Trip #9 – Our last trip of the field season was unfortunately interrupted by the “Indecisive Blob” as I came to not-so-affectionately call it for the last 3 weeks. Formerly Invest 99L, this tropical system finally became Hurricane Hermine Late August and is still affecting the New England Coast as I
Trip 8 (August 9th – 18th) started of with a sighting of a mixed-group of bottlenose dolphins and two young Atlantic spotted dolphins. These were some familiar bottlenose dolphins that included Koala, Comet, Crane, and Batman. These adults are all female except for Batman. Crane was with her new calf
Trip 7 Blog – by Alyson Myers PhD Candidate, Florida Atlantic University We had a mild crossing to West End, Grand Bahama and anchored at Sandy Cay for the night. Early the next day we ran into a lively group of bottlenose dolphins crater feeding. A large nurse shark
Trip 6 (July 12th – 20th) It’s a BOY? GIRL? Well it’s a Fourth Generation!! An exciting start to Trip 6, we were able to observe a small pod of pantropical spotted dolphins, Stenella attenuata, in the Gulf Stream, on our way over to the Bahamas. Although this species has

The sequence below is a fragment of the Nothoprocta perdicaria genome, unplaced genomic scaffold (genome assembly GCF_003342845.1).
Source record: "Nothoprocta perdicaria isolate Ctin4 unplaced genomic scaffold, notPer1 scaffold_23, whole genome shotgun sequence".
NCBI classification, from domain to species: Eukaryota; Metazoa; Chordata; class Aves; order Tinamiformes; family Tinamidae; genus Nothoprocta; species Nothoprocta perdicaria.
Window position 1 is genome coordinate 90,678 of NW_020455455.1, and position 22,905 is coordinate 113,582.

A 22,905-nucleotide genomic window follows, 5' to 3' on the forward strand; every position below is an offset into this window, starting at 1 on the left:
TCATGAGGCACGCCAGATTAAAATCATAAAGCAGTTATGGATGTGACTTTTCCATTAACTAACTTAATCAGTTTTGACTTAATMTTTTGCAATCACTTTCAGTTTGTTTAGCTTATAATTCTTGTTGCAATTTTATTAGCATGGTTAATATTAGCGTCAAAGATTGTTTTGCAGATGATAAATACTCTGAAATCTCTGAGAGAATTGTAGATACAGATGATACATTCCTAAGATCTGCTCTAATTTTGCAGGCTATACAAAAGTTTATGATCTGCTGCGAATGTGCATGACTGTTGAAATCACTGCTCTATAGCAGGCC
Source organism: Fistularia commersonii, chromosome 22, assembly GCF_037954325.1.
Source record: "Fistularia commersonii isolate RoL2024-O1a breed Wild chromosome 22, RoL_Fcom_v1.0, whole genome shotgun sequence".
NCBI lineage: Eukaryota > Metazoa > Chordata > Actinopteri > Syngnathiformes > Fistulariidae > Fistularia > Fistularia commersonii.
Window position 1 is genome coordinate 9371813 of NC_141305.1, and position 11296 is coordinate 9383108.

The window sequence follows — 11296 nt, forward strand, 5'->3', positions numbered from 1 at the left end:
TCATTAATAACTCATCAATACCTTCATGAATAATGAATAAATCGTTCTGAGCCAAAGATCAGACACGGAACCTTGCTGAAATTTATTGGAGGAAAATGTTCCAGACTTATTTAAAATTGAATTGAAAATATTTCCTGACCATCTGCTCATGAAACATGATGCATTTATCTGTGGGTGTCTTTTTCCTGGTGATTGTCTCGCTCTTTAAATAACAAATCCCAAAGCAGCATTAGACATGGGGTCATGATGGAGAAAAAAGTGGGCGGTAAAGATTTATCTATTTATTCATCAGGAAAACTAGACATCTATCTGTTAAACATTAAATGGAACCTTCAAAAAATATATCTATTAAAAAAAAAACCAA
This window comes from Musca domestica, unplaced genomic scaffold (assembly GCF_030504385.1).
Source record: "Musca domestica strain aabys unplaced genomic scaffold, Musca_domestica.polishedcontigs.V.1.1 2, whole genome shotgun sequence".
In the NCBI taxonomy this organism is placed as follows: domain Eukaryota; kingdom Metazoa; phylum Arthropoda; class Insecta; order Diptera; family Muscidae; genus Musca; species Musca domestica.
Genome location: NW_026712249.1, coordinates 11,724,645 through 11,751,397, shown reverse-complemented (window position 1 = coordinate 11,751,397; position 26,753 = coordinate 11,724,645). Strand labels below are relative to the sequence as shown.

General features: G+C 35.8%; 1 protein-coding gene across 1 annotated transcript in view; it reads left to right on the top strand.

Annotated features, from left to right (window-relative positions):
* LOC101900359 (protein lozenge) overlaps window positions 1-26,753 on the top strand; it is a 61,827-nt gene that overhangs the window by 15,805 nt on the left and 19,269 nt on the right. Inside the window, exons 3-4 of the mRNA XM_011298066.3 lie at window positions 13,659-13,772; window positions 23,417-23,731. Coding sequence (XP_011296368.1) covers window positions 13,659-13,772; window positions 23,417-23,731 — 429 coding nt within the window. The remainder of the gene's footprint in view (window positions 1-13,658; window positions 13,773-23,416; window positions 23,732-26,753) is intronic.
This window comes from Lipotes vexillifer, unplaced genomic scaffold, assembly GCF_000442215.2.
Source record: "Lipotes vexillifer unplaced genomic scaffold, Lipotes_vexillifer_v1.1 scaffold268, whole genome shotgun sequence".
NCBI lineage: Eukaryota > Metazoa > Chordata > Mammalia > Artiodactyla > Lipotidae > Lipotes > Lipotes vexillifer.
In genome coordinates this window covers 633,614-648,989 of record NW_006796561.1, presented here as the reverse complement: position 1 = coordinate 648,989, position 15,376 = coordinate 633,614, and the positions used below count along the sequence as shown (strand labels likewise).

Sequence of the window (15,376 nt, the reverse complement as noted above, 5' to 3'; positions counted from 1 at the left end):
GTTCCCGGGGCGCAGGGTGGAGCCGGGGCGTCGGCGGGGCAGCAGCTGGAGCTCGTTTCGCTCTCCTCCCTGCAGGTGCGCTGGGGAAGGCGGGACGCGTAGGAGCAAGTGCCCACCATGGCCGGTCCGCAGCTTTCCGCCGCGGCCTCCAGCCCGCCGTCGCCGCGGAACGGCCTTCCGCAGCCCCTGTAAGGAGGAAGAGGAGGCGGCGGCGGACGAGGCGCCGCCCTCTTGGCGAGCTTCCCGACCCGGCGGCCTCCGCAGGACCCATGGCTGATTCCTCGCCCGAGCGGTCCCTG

Trip 5 (June 28th – July 6th) On our last CHAT trip of the season we had a small group of board members: Chris Traughber, and Anne Earhart. Our long-term friend Gail Traughber was also cooking up great food all day for the hard working crew. Georgia Tech support team
Trip 4 (June 14th – 23rd) This was our second CHAT trip of the field season. Onboard were my long-term colleagues Dr. Adam Pack and Dr. Matthias Hoffman-Kuhnt. Adam is one of the leading dolphin cognitive researchers in the world and has been involved in our two-way work since 1998.
Trip 3 (May 31st to June 6th) started our first CHAT trip of the season. The CHAT trips are in-house colleague trips where we focus on our underwater computer system. Onboard were Dr. Thad Starner, Celeste Mason, and Chad Ramsey from Georgia Institute of Technology. This year we were transitioning
The Wild Dolphin Project affords young scientists the opportunity to experience, first hand, research out in the field. For this trip, we had 7 interns out working with us on the Stenella. They came from all over: Canada, Florida, Tennessee, and Illinois. The intern spots are also supported by the